The goal of the Affordable Care Act was to whittle down the number of uninsured Americans and bring order to the Wild West of the individual insurance market. According to a new analysis by the Urban Institute think tank, if the law is repealed like Republican leaders want, both of those things would be undone. In fact, the uninsured rate would likely be even worse than it was before the law was passed.
If Obamacare is repealed, which Republican lawmakers say is their plan, health care in America would look a lot like it did a decade ago, with policies that are expensive and hard to come by unless they’re obtained through an employer. Nearly 30 million people would quickly become uninsured, the report authors find—the majority of them from the working class.
The researchers assume the law would be repealed through a process called reconciliation—a procedure that circumvents the filibuster and allows budgetary bills to sail through the Senate. This is one of the likelier paths for the repeal of the Affordable Care Act, as Vox’s Sarah Kliff reported.
The catch is that the reconciliation process would only allow for the repeal of the elements of the law that have a financial impact, such as the individual and employer mandates, the Medicaid expansion, and the tax credits for buying insurance. Other parts would remain: Insurers would still be required to cover pre-existing conditions, allow young adults to stay on their parents’ plans until they turn 26, and charge people the same no matter how sick they are.
That might sound ideal for the consumer—no rules, all benefits!—but insurers would be unlikely to stick around in the individual market for such a deal. Since healthy people would no longer be induced to buy insurance, it would leave them with only the sickest customers who can’t otherwise get insurance through work.
The Urban Institute’s projections assume that the ACA would be repealed next year, but that the repeal wouldn’t kick in until 2019, presumably so Republican legislators would have time to finalize and pass a replacement health-care bill. Even so, the instability insurers would sense with even a delayed repeal in 2017 might cause them to withdraw from from the Obamacare marketplaces. With fewer healthy people buying insurance, and fewer insurance companies offering it, the individual insurance market would start to destabilize right away, potentially causing the perennially-discussed death spirals.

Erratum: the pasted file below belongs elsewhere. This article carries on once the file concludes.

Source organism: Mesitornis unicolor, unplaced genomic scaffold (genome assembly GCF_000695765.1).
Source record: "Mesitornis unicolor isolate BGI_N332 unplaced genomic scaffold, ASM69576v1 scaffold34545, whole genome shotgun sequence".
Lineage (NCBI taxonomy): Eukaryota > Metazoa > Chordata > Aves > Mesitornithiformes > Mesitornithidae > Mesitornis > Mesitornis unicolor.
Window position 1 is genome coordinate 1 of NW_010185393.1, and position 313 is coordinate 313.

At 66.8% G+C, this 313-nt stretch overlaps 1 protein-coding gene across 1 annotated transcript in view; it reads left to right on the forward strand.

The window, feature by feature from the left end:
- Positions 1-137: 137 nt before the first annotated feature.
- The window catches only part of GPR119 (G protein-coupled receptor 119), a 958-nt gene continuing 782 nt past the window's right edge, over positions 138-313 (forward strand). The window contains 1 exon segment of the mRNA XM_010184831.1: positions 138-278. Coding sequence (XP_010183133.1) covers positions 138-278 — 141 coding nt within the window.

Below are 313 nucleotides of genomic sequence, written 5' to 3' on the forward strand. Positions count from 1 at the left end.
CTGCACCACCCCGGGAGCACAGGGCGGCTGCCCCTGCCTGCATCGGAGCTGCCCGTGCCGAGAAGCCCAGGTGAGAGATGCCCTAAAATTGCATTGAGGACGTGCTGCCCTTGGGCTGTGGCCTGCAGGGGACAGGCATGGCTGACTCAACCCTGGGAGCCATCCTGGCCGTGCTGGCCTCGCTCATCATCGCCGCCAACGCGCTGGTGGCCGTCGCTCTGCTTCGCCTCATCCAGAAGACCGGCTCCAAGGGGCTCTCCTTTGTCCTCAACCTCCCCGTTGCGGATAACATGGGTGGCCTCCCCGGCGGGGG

“The market for non-group coverage would virtually collapse,” the Urban Institute researchers write. “Some insurers ... may continue to offer ACA-compliant plans at much higher premiums in the non-group market, but without federal financial assistance, relatively few people—we estimate approximately 8 percent of those who have such coverage now—would enroll.”
As a result, nearly 59 million Americans would be uninsured in 2019, the researchers estimate—more than were uninsured in 2009, before the ACA’s passage.
States that adopted the Obamacare Medicaid expansion—including some states, such as West Virginia and Kentucky, that went for Donald Trump in the presidential election—would see the greatest increases in the percent of their populations that are uninsured, since the Medicaid expansion would likely evaporate with the Obamacare repeal.
Most of the people who would lose coverage would be from working families and lack college degrees, and more than half would be white.
The federal government would spend about $109 billion less on both the Obamacare tax credits and Medicaid as a result of the repeal. But that would be partly offset by the estimated $88 billion increase in demand for in uncompensated care—free medical services like emergency-room care given to the newly uninsured—shouldered by the federal government, states, and providers themselves.
The think tank’s projections are based on a policy simulation model whose forecasts were cited in the King v. Burwell Supreme Court case.
It’s true that the collapse of the health-care market would not be so bad if there was a replacement Obamacare—say, Trumpcare—ready to take its place. But many experts doubt that a new health-care law can be made ready even that quickly. “Even a two-year delay might not be enough to get a program in place, much less to educate the public as to how it operated,” as the health-law expert Timothy Jost wrote in Health Affairs recently.
In an interview with The Washington Post’s Greg Sargent, Senate minority leader Chuck Schumer said Democratic lawmakers would not cooperate with Republicans on a replacement bill. “The odds, after they repeal without any replacement, of us sitting at the table to do something that will chop one arm off instead of two is very small," he said.
Linda Blumberg, a senior fellow at the Urban Institute’s Health Policy Center and an author of the report, said “there’s a very good chance that nothing will be implemented by 2019. It’s always really tough to be able to get consensus on something as complicated as health reform.” And even if there was, she added, “there would be a lot of disruption. Doing this carries enormous risks.”